Dr. Hansen will brief journalists on his latest collaborative modelling and paleoclimate work, concluding that even 2C of global warming is “highly dangerous” and could lead to non-linear disintegration of ice sheets, ocean stratification and multi-meter sea level rise even within this century.
The four presenting climate scientists are each leading pioneers in the field of climate and atmospheric science, having made major contributions to our understanding of climate change. Dr. James Hansen is a professor at the Department of Earth and Environmental Sciences at Columbia University and former head of the NASA Goddard Institute for Space Studies, Dr. Kerry Emanuel is a professor of atmospheric science at Massachusetts Institute of Technology, Dr. Tom Wigley is a climate scientist at the University of Adelaide and Dr. Ken Caldeira is a climate scientist at the Carnegie Institution for Science, and at the Stanford University Department of Earth System Science. For brief biographies, please see below.
The lead speaker at the press conference, Dr. James Hansen, is widely regarded as having been the first to raise the alarm about climate change, more than 25 years ago.
Press Conference at Paris UNFCC COP21
Dr. James Hansen, Dr. Tom Wigley, Dr. Ken Caldeira & Dr. Kerry Emanuel
Thursday, December 3 at 14:00
Gallery of Solutions – Media Stage – Air and Space Museum, Paris, Le Bourget
Media may RSVP to: Paris@jmpverdant.com
James Edward Hansen is an American professor at the Columbia University Earth Institute. Hansen is best known for his research in the field of climatology, his testimony on climate change to congressional committees in 1988 that helped raise broad awareness of global warming, and his advocacy of action to avoid dangerous climate change. In recent years, Hansen has become a climate activist for action to mitigate the effects of climate change, which on a few occasions has led to his arrest. From 1981 to 2013, he was the head of the NASA Goddard Institute for Space Studies in New York City. As of 2014, Hansen directs the Program on Climate Science, Awareness and Solutions at Columbia University’s Earth Institute. The program is working to continue to “connect the dots” from advancing basic climate science to promoting public awareness to advocating policy actions.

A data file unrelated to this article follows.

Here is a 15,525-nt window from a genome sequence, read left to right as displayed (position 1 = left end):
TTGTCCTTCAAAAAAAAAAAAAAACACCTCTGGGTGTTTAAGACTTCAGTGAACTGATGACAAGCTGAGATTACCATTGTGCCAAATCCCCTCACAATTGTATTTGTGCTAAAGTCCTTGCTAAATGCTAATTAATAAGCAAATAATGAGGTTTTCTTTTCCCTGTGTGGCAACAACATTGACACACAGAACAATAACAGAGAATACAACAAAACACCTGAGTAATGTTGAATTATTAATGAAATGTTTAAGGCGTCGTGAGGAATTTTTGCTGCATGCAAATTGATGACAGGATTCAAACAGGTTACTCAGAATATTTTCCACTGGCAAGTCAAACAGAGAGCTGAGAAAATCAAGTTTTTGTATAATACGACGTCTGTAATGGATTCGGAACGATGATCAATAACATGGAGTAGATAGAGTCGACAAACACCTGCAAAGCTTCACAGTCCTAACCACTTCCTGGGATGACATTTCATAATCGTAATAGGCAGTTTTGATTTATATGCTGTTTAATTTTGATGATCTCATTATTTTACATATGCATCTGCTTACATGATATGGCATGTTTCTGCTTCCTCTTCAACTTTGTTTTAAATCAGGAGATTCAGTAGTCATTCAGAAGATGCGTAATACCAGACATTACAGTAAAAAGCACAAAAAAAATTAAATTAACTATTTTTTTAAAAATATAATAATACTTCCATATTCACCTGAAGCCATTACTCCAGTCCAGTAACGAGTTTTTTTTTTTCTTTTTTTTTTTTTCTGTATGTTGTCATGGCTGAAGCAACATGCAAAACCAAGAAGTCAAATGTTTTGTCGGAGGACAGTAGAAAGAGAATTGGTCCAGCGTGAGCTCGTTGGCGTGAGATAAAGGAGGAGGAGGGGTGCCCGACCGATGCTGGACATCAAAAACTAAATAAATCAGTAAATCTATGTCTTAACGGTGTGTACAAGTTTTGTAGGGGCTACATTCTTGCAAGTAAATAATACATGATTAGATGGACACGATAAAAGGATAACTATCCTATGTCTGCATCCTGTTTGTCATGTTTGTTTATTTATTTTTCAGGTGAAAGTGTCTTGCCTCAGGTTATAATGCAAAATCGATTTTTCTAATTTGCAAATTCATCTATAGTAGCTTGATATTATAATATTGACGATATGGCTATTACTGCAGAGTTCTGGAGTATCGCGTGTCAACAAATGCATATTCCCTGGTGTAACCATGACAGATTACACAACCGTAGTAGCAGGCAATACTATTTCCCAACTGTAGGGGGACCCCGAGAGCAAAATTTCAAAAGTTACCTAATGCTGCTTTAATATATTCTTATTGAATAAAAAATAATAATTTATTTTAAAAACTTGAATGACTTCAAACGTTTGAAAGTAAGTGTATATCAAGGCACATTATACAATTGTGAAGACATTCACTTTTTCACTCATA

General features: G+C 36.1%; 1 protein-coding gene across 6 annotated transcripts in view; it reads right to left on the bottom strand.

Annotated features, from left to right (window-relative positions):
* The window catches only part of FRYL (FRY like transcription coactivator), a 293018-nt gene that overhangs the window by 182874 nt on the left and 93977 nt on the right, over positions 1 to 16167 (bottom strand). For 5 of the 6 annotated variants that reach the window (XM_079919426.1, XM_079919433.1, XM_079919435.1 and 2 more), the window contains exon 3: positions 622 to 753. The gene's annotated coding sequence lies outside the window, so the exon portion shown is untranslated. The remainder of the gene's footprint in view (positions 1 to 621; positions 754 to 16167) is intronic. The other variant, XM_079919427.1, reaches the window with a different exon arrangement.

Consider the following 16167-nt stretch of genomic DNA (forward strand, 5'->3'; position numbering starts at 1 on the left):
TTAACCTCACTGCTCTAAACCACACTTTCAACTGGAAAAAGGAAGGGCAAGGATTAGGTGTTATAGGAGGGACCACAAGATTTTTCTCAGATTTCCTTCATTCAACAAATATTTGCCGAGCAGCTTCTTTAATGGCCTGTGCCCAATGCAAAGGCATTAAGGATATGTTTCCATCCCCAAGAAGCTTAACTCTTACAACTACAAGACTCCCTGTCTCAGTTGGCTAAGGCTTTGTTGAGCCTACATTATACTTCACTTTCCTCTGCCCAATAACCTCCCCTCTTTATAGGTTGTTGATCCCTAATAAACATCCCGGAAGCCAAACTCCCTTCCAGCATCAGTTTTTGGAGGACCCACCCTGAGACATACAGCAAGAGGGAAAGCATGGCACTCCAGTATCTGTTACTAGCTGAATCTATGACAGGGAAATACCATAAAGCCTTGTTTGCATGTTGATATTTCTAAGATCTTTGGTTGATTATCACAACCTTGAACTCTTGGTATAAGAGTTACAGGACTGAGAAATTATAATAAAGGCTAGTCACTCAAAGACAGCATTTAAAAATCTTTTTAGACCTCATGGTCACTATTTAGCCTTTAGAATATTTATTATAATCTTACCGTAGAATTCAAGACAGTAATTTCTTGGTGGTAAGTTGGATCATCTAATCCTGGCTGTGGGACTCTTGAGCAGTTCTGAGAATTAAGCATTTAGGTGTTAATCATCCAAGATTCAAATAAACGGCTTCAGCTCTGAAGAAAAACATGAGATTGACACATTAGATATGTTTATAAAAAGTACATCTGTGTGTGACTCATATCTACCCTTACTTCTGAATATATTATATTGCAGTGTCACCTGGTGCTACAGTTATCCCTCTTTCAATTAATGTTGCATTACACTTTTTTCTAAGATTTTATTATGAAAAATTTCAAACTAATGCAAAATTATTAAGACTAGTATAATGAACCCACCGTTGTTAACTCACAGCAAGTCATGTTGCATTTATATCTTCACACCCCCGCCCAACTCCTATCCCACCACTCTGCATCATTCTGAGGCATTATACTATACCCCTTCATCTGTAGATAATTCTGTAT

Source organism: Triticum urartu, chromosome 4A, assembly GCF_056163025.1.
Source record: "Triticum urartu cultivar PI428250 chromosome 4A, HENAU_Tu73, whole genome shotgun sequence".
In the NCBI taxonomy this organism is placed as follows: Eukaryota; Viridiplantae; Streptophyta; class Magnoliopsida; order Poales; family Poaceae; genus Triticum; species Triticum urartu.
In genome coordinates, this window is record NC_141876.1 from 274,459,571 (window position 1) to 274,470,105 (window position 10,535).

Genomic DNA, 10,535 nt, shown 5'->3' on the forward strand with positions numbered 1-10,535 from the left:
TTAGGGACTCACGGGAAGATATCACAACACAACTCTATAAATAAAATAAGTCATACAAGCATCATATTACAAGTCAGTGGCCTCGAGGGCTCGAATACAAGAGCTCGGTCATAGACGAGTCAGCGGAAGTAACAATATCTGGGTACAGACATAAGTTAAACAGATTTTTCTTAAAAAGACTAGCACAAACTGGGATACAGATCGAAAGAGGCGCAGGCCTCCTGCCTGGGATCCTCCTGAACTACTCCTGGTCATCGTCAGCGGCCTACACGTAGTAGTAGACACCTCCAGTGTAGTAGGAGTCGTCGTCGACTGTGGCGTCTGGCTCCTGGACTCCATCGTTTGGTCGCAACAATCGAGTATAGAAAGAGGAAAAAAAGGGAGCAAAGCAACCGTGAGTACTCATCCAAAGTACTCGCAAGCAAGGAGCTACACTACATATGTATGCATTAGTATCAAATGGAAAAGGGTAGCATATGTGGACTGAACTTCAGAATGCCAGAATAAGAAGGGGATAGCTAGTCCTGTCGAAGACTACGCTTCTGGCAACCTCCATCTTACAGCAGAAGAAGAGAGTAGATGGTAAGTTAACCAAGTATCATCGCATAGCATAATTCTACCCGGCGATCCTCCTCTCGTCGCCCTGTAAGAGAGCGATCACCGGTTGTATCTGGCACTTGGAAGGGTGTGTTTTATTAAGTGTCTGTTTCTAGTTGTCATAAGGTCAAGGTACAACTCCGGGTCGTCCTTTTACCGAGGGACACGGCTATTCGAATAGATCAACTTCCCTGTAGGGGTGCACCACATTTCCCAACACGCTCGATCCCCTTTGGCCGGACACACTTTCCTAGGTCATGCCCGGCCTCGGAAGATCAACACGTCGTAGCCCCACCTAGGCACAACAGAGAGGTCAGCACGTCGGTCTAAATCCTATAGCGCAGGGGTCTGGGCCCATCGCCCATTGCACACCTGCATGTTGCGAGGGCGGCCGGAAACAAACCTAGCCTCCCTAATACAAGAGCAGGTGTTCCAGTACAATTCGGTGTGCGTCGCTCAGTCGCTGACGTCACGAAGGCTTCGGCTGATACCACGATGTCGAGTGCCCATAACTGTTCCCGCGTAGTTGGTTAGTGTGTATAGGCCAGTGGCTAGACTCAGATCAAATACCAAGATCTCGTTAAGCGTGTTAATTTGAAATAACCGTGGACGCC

Tom Wigley is a climate scientist with the University of Adelaide and the National Center for Atmospheric Research. He was named a fellow of the American Association for the Advancement of Sciences (AAAS) for his major contributions to climate and carbon cycle modeling and to climate data analysis, and because he is “one of the world’s foremost experts on climate change and one of the most highly cited scientists in the discipline.” He has contributed to many of the reports published by the Intergovernmental Panel on Climate Change (the work of the IPCC, including the contributions of many scientists, was recognized by the joint award of the 2007 Nobel Peace Prize).
Ken Caldeira is a climate scientist at the Carnegie Institution for Science, where his job is “to make important scientific discoveries.” He also serves as a Professor (by courtesy) in the Stanford University Department of Earth System Science. Caldeira is a member of the committee producing the 2015 U.S. National Academy of Sciences report “Geoengineering Climate: Technical Evaluation and Discussion of Impacts.” He is also a contributing author to the Intergovernmental Panel on Climate Change (IPCC) AR5 report Climate Change 2013: The Physical Science Basis. In 2010, he was a co-author of the 2010 US National Academy America’s Climate Choices report and was elected Fellow of the American Geophysical Union. He participated in the UK Royal Society geoengineering panel in 2009 and ocean acidification panel in 2005. Caldeira was coordinating lead author of the oceans chapter for the 2005 IPCC report on Carbon Capture and Storage.
Kerry Emanuel is an American professor of atmospheric science at Massachusetts Institute of Technology. In particular he has specialized in atmospheric convection and the mechanisms acting to intensify hurricanes. He is the author or co-author of over 100 peer-reviewed scientific papers, and two books, including Divine Wind: The History and Science of Hurricanes, recently released by Oxford University Press and aimed at a general audience, and What We Know about Climate Change, published by the MIT Press. He was named one of the Time 100 influential people of 2006. In 2007, he was elected as a member of the United States National Academy of Sciences.